Google’s revamped symptom search function, just rolled out in the US for mobile, aims to get consumers better health search info but “will have no interaction with ads.”

  • An arm of the President’s personalized medicine initiative with use “will use mobile apps, biosensors, the internet and more to keep tabs on key health metrics for 1 million Americans,” and the head of the NIH says it will revolutionize the practice of medicine.
  • Facebook announced a change to their algorithm that will prioritize posts from friends and family over those from followed pages or brands, sharply depressing publishers’ organic reach. Incidentally, advertising baron Sir Martin Sorrell of WPP said Facebook will be the network’s second-biggest media partner after Google by 2017, and the Google-Facebook media hegemony was the dispirited talk of the town at the recent Cannes festival (AKA ad nerd prom). Meanwhile, Snapchat shook up the image-sharing space by introducing Memories, a function which allows users to save images for later use, thereby complicating the channel’s ephemeral, in-the-moment brand values and edging into Instagram’s turf.
  • Just when you thought the once-hyped augmented reality was going to go the way of Google Glass, Pokemon Go has mainstreamed it into an overnight fitness craze.
  • There’s a scramble on to develop tech solutions that diagnose disease based on speech – Watson’s in the chase, as are a number of scrappy startups.
  • Pfizer is running a 190-patient clinical trial testing an app for RA patients which incorporates elements of remote care. The app “will deliver daily surveys to participants about their pain, function, and disease activity. A population health manager will view the cohort's survey answers on a dashboard app and connect patients with their healthcare providers as needed.”
  • A study aiming to test the feasibility of using decentralized (and largely-digital) patient data in lieu of traditional clinical trials came up short on recruitment, citing high patient interest but low uptake due to disengaged providers.
  • Patients are being caught up in a battle between insurers and providers over who will pay for care – and being stuck with surprise bills for thousands of dollars, in some cases. The move to narrow networks is to blame, as patients inadvertently see out-of-network doctors, including ER docs, and get hit with a case of sticker shock as a result.
  • GSK’s innovative virtual reality migraine simulator for Excedrin Migraine is winning kudos – and picked up some Cannes Lion Awards.
  • The World Health Organization plans to convene stakeholders to develop a “fair pricing model” for prescription drugs that will incorporate an understanding of what’s driving price hikes as well as R&D costs. Meanwhile, Bill Gates, whose foundation spends a ton on medicines for the developing world, says the U.S. system of drug pricing “is better than most other systems one can imagine.” “The drug companies are turning out miracles, and we need their R&D budgets to stay strong,” Gates told Bloomberg.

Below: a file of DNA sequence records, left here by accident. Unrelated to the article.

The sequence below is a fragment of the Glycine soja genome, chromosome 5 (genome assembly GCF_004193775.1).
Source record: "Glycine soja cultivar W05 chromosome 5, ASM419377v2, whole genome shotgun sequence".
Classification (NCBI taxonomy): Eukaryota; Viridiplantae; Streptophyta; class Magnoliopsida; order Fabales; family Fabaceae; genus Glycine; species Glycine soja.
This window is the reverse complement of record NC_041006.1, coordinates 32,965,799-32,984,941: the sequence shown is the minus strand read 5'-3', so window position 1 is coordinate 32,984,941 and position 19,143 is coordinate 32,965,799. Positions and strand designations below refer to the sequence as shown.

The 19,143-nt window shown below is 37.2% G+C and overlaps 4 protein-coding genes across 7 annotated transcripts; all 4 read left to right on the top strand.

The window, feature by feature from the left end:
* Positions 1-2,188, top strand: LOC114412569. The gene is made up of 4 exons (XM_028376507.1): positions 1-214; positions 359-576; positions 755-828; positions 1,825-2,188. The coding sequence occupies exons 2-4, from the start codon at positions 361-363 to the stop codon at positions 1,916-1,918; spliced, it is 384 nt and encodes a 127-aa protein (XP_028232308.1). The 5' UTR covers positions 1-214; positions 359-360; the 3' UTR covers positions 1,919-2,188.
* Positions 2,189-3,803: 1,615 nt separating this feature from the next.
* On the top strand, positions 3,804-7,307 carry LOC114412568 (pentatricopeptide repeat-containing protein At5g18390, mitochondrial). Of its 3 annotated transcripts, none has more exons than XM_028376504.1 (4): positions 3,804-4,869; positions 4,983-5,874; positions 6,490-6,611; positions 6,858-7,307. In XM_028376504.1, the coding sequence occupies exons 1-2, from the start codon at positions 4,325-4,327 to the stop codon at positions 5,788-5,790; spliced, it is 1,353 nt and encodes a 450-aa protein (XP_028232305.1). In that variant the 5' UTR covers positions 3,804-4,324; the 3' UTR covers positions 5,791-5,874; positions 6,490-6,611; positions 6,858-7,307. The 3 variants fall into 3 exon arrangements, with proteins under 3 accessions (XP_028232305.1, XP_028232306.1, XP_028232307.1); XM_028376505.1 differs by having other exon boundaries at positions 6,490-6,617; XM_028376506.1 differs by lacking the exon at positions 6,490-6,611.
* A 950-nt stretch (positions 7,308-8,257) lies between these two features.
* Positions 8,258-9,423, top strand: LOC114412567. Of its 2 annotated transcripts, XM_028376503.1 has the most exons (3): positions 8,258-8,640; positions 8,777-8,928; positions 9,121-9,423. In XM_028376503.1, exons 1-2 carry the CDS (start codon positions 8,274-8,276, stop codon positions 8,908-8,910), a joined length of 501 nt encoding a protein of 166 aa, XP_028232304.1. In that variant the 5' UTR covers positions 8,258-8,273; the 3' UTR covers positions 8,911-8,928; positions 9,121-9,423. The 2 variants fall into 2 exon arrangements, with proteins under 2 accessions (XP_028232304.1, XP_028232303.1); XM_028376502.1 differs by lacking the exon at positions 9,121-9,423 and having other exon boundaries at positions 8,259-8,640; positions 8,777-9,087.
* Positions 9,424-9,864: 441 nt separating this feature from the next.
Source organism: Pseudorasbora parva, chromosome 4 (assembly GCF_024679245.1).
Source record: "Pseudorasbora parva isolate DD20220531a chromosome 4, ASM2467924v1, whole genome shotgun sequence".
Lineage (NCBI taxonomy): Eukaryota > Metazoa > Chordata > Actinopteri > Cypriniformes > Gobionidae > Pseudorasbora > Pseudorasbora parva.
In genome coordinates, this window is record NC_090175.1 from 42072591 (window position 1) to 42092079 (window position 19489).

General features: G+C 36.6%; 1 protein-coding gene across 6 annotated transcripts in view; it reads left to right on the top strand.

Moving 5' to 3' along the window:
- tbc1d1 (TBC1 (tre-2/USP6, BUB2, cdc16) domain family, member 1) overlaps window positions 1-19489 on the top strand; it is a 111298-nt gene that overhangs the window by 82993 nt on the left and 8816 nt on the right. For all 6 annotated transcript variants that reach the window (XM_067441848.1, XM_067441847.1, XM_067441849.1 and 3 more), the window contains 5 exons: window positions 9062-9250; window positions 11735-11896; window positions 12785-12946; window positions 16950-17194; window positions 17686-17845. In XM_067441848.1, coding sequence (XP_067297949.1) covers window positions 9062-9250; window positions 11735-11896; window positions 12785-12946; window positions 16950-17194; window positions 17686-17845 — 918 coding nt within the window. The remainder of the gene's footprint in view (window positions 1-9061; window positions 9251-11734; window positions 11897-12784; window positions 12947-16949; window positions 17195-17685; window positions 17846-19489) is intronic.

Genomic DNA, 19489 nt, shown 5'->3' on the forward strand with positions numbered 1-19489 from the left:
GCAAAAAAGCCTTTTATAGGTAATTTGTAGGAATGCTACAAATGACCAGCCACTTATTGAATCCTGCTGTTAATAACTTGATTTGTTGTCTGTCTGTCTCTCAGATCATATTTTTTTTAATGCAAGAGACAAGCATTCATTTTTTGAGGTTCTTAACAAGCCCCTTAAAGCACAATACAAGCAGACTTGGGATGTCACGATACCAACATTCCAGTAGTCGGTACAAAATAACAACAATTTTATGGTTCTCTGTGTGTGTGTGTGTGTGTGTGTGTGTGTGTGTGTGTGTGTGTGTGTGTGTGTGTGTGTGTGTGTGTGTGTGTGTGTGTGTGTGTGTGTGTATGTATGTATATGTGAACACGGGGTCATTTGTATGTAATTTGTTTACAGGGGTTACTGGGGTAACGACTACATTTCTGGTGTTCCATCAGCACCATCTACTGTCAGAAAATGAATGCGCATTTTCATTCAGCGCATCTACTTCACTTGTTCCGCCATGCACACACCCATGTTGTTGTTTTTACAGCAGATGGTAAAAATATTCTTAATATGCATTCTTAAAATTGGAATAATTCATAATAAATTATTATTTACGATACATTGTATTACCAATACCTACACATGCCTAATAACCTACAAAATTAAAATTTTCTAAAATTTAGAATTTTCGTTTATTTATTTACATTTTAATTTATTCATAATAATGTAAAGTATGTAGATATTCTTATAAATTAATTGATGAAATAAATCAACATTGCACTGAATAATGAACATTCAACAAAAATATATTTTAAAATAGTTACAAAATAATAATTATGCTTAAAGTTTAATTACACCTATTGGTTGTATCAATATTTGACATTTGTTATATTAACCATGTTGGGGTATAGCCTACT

• President Obama authored a journal article, of sorts – a scholarly assessment of his Affordable Care Act published in JAMA that somewhat controversially credited the law with holding down healthcare spending and much less controversially, with greatly reducing the number of uninsured Americans. He also called for a public insurance option, a plank of Bernie Sanders’ campaign that Hillary Clinton has now embraced, and blasted pharma industry profit-seeking, saying greater transparency around drug manufacturers’ R&D costs is needed, as well as direct price negotiating powers for CMS.
  • As part of their Get Old corporate advertising campaign, Pfizer is crowdsourcing ideas through a contest with crowdfunding company Indiegogo.
  • Elizabeth Holmes, the founder of the scandalized blood testing tech firm Theranos, has been banned from operating a medical laboratory for two years. She has, the Wall Street Journal reports, “continued to put a positive spin on her embattled blood-testing company – while broadly keeping employees in the dark on many issues – even as Theranos’ regulatory and legal troubles mount.”
  • How hot is the oncology space right now? Medivation, which has candidates in the pipeline for prostate and breast cancer, is speed-dating Sanofi, Pfizer, Celgene and maybe a half-dozen other companies, according to reports.
  • However, one of the most potentially revolutionary cancer treatments currently in development, Juno Therapeutics’ CAR-T treatment, which involves weaponizing a patient’s T-cells and injecting them back into the body, hit some speed bumps following several patient deaths. The FDA quickly gave Juno the green light to proceed after pulling a chemo add-on from the trial, but a cloud of doubt has settled over the emerging class of candidates.
  • FDA’s authority to regulate promotion of off-label or unapproved uses for prescription drugs is eroding, as courts keep ruling against the agency on free speech grounds, and could be redefined by legislators in next year’s reauthorization of the Prescription Drug User Fee Act, the mechanism by which pharmas fund the bulk of FDA’s drug-regulating work. Here’s a policy brief on the topic.
  • Health advertising giant Publicis held a tech innovation challenge and funded, among other things, a startup working on the use of image recognition tools to detect skin cancer.
  • Type 2 diabetes has skyrocketed among Americans under the age of 20 over the past decade.
  • Meanwhile, on the other end of the age spectrum, CMS is moving toward reimbursement of digital diabetes prevention tools.
  • Read Stat’s Game of Genomes series on a science reporter’s journey to unlock the mysteries encoded in his genes.

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